Crybabies in Locarno | Culture| Arts, music and lifestyle reporting from Germany | DW | 10.08.2012
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Crybabies in Locarno

The Locarno Film Festival is small but ambitious and focuses more on innovative films and open-air screenings than big stars. The German-language films are in the spotlight this year.

epa02856523 Spectators wait under the rain for a movie on the Piazza Grande during the 64th Locarno International Film Festival, 05 August 2011, in Locarno, Switzerland. The film festival runs until 13 August. EPA/JEAN-CHRISTOPHE BOTT EDITORIAL USE ONLY

Locarno International Film Festival 2011

Just one more hour until tonight's movie starts and the sky above Locarno looks ominous. The expression on the face of Swiss director Christoph Schaub also darkens. His new film "Nachtlärm" (Night Noise) is premiering in the Piazza Grande, the main square in the historical city center of Locarno. A downpour would be inopportune.

"The beauty of the Piazza Grande is that the audience is not only made up of people in the film industry, like at other festivals," says Schaub. "After all, you make a film for the ordinary moviegoers."

Road movie with a crying baby

His film "Nachtlärm" is perfect for an open-air cinema event, since it is set on the freeways of Switzerland. It is a film about Livia and Marco, young parents of a baby who cries a lot and is only quiet when driven 130 kilometers per hour on the highways around Zurich. As the exhausted parents take a brief break at a rest stop, a couple of gangsters steal their car, along with their sleeping child. A fast-paced road movie follows that is based on the contrast between the two pairs.

The two academic parents who want to save their ailing relationship with their newborn child are on the one side, while two petty criminals who set off Bonny-and-Clyde style, only to be derailed by a screaming baby, are on the other.

Watch video 02:01

Watch the trailer for 'Nachtlärm'

The gangster pair, Swiss actor Carol Schuler and the Austrian Georg Friedrich, steal the show and are more convincing than their German counterparts, Sebastian Blomberg and Alexandra Maria Lara. The film deliberately included actors from all three countries to target the broader German-speaking market.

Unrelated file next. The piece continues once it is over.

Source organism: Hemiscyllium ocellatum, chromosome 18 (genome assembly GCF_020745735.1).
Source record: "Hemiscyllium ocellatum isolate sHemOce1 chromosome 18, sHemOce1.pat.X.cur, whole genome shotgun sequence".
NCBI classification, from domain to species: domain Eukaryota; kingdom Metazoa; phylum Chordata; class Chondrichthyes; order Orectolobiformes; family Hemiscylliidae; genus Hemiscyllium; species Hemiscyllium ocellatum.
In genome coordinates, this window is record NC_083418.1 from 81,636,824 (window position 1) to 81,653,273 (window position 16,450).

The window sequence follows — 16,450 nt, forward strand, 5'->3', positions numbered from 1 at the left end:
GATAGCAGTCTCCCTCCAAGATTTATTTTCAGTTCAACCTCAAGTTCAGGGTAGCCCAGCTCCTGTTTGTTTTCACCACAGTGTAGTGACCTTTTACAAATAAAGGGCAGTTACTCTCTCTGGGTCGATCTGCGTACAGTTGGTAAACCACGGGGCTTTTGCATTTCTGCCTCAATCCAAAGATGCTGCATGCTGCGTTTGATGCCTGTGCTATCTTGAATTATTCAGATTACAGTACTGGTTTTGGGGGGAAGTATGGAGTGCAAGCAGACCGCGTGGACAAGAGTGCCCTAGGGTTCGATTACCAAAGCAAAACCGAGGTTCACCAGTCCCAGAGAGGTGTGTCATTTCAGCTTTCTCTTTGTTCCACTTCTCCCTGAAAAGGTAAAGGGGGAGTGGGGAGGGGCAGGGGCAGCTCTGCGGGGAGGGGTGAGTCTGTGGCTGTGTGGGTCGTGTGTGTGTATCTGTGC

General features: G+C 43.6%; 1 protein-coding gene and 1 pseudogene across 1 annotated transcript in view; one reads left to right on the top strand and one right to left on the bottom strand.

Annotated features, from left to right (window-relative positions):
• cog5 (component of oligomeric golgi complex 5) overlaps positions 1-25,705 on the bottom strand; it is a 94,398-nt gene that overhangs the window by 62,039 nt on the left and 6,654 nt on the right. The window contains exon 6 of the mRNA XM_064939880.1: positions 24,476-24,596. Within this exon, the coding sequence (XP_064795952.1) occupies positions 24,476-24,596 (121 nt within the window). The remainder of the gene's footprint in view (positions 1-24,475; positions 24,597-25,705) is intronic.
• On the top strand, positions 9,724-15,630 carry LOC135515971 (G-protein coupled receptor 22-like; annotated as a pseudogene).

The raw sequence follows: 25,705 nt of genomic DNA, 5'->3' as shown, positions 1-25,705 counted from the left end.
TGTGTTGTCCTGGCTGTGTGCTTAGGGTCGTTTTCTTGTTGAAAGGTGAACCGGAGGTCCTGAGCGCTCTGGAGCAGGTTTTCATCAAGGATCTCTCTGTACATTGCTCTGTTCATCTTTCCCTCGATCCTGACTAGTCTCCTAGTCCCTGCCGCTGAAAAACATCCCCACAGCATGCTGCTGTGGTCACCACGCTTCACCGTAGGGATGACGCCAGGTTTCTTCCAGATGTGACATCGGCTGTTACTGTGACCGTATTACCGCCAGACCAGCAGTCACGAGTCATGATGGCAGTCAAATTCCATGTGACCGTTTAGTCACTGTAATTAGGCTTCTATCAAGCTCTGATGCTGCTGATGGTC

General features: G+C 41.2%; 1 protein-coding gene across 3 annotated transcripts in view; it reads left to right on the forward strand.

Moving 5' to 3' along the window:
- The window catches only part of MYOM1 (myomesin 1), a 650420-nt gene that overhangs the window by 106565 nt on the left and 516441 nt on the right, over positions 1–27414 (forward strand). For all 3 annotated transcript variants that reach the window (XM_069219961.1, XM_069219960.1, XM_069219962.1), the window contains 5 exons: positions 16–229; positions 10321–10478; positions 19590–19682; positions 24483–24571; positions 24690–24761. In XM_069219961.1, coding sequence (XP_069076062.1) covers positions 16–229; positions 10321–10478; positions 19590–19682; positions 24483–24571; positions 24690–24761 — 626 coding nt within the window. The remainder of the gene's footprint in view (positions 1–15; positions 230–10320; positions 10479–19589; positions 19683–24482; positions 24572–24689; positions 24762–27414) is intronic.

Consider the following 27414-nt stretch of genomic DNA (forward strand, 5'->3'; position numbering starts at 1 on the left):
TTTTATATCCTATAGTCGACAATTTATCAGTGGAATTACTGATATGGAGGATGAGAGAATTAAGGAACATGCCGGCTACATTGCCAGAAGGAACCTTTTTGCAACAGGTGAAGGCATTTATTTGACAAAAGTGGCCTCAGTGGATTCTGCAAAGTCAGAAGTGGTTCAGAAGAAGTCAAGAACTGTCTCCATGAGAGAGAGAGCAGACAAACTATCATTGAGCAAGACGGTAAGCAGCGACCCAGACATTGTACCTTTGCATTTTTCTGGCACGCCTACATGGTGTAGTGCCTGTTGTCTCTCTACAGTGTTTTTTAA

Standard German is spoken consistently during the whole film, though that seems a bit unrealistic in the mouths of the sluggish Swiss police officers. In any case, the film has gone over well in Locarno and, in spite of the flood-like downpour, a hundred committed film fans watch the movie from under their umbrellas.

New look at the German past

The German-Australian-British coproduction "Lore" has more luck with the weather, but the themes of the film are much heavier. The parents of 14-year-old Lore are high-ranking Nazis and at the end of World War Two they are arrested by the Allies.

Lore and her four younger siblings make their way with great difficulty through war-ravaged Germany towards their grandmother in Hamburg. A man comes to help her - a young Jew, who has just been freed from a concentration camp. Lore, an ardent admirer of Hitler, sees all that mattered in her life now put to the test.

Director Cate Shortland on the set of 'Lore'

Director Cate Shortland on the set of 'Lore'

The director, Cate Shortland, comes from Australia and brings a fresh perspective to the National Socialist period. Her protagonist, Lore, is on the cusp of adulthood and is from a family of criminals - a perspective that is rarely shown in cinemas.

The film was shot in German. "I could not have imagined anything else on this topic," explained the director, who does not speak German and often did not understand a single word of the dialogue on the set.

Shortland ultimately produced a film that does not reveal the deep emotions of her protagonist, yet nevertheless illuminates the horrors of Nazism in great detail.

Between fiction and reality

The Austrian production "The Shine of Day" is in competition at the Locarno Film Festival. It stands out among the German films as a distinctive combination between a documentary and feature film. A theater actor meets a circus performer. Directing duo Tizzi Covi and Rainer Frimmel gave the two a number of dramatic techniques, but the rest was improvised by the exceptional protagonists

Philip Hochmair, the character of actor, is crazy about games and languages - both in "real life" and in his role. He lives for art, and for him, life without art is stale.

A scene from the film 'The Shine of Day'

Two artists, two worlds in 'The Shine of Day'

The circus performer, Walter Saabel, had a difficult childhood and a precarious existence in the circus. He confronts the high-flying actor with the difficulties of everyday life. In their conversations, they quickly come to the essential issues: What is the price of freedom and how much art tolerates life?

Film lovers' festival

The story, say the two directors, didn't actually arise until the cutting process - similar to their last film, "La Pivellina," which was nominated for Best Foreign Language Film at the 2011 Oscars. They managed to create a skilful play on identity and a radical new film experiment with its very own kind of pull. The movie is practically one big dialogue, but still manages to hold the viewer.

It's for good reason that the Locarno Film Festival has a reputation for embracing all things new, even more so than other European festivals. And it can count on an audience to put up with a lot for quality movies - even a big storm.

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